Data published by the SNB on Tuesday showed banks' total sight deposits at the central bank were 465.09 billion Swiss francs (371 billion pounds) based on average daily figures in December 2016, some 15 percent higher from a year before.
Since January 2015 the SNB has charged banks with Swiss licenses 0.75 percent on deposits held at the central bank which exceed 20 times the lender's minimum reserve requirement.
Deposits subject to negative interest rates rose by roughly 30 percent over the course of 2016, according to Reuters calculations.
Negative interest rates and currency interventions are the SNB's two-pillared approach to reduce the franc's attractiveness and stem inflows to the safe-haven currency.
Sight deposits are seen as a guide to the central bank's intervention in foreign currency markets. To weaken the franc against the euro <EURCHF=>, the SNB buys euros and credits the corresponding franc value to banks' SNB accounts.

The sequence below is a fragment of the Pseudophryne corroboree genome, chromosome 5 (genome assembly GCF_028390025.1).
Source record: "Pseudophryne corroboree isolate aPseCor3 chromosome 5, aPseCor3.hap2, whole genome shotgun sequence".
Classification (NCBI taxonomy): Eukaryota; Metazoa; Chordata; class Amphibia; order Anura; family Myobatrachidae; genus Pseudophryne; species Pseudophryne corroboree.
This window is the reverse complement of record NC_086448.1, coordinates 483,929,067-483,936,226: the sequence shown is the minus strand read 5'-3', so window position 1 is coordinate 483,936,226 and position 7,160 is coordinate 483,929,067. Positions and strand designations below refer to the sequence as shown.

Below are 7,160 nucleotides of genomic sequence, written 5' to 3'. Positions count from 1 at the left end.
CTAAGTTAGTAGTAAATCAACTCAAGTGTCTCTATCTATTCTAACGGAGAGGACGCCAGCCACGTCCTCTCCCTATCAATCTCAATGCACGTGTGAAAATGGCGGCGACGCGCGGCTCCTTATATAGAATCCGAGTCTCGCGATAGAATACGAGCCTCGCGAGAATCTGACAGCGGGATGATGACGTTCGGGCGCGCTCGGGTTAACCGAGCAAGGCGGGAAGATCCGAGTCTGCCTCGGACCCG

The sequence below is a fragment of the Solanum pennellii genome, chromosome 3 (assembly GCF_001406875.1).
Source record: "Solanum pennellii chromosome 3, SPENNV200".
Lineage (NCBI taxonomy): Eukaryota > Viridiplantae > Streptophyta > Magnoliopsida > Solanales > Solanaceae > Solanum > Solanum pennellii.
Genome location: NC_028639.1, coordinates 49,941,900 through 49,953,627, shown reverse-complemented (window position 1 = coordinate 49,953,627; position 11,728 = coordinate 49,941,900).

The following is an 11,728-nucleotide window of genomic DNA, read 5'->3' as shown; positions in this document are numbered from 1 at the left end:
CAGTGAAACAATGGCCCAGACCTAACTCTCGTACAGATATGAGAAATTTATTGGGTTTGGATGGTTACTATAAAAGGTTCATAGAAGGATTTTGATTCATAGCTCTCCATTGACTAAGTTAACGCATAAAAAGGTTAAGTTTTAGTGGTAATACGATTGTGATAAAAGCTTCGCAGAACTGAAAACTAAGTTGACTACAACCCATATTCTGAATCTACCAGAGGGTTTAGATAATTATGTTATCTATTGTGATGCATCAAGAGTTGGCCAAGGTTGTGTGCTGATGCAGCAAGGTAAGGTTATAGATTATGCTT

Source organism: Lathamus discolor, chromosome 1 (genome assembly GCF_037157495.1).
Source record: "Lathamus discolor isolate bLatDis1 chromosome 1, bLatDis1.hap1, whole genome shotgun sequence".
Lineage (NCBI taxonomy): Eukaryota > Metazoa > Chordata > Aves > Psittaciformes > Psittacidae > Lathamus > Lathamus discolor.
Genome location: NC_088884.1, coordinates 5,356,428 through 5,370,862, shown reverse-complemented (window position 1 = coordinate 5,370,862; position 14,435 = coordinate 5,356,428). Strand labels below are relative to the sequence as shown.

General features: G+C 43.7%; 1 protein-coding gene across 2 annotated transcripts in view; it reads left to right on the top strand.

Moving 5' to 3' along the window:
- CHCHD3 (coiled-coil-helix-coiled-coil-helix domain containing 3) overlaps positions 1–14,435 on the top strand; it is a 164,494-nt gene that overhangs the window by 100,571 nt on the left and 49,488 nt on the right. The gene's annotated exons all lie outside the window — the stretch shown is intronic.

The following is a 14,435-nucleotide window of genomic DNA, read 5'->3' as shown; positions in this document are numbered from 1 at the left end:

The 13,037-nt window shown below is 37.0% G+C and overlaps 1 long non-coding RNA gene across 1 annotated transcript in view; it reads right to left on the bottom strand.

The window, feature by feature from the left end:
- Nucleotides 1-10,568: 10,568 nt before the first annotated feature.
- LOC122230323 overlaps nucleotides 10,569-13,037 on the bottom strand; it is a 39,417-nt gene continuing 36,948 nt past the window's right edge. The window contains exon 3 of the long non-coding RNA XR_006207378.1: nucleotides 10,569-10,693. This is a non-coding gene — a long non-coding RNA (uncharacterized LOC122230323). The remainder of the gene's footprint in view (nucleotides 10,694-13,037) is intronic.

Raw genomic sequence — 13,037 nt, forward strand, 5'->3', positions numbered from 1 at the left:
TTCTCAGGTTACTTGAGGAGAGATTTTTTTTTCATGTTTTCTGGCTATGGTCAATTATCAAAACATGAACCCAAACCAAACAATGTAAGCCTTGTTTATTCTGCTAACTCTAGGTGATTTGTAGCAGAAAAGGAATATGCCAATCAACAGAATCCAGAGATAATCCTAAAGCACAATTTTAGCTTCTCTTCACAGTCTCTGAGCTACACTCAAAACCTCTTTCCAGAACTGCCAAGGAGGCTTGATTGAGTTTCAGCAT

While holdings subject to negative rates rose across all three banking categories listed by the SNB, it was particularly pronounced for Switzerland's two biggest banks, UBS (>> UBS Group AG) and Credit Suisse (>> Credit Suisse Group AG).
In 2016, sight deposits held by the two jointly rose nearly 36 percent, while their combined average of deposits subject to negative interest rates quadrupled compared to 2015.
Until June 2015, the two big banks' combined deposits had fallen below the exemption threshold.
The SNB generated 1.1 billion Swiss francs from negative interest charged to banks and other deposit-holding institutions in the first nine months of 2016, just below the 1.2 billion francs generated for all of 2015.
While the SNB has not yet given a figure for how much it pocketed from the charge in full-year 2016, analysts estimate the figure to be around 1.5 billion francs.
(Editing by Catherine Evans)
By Angelika Gruber and Brenna Hughes Neghaiwi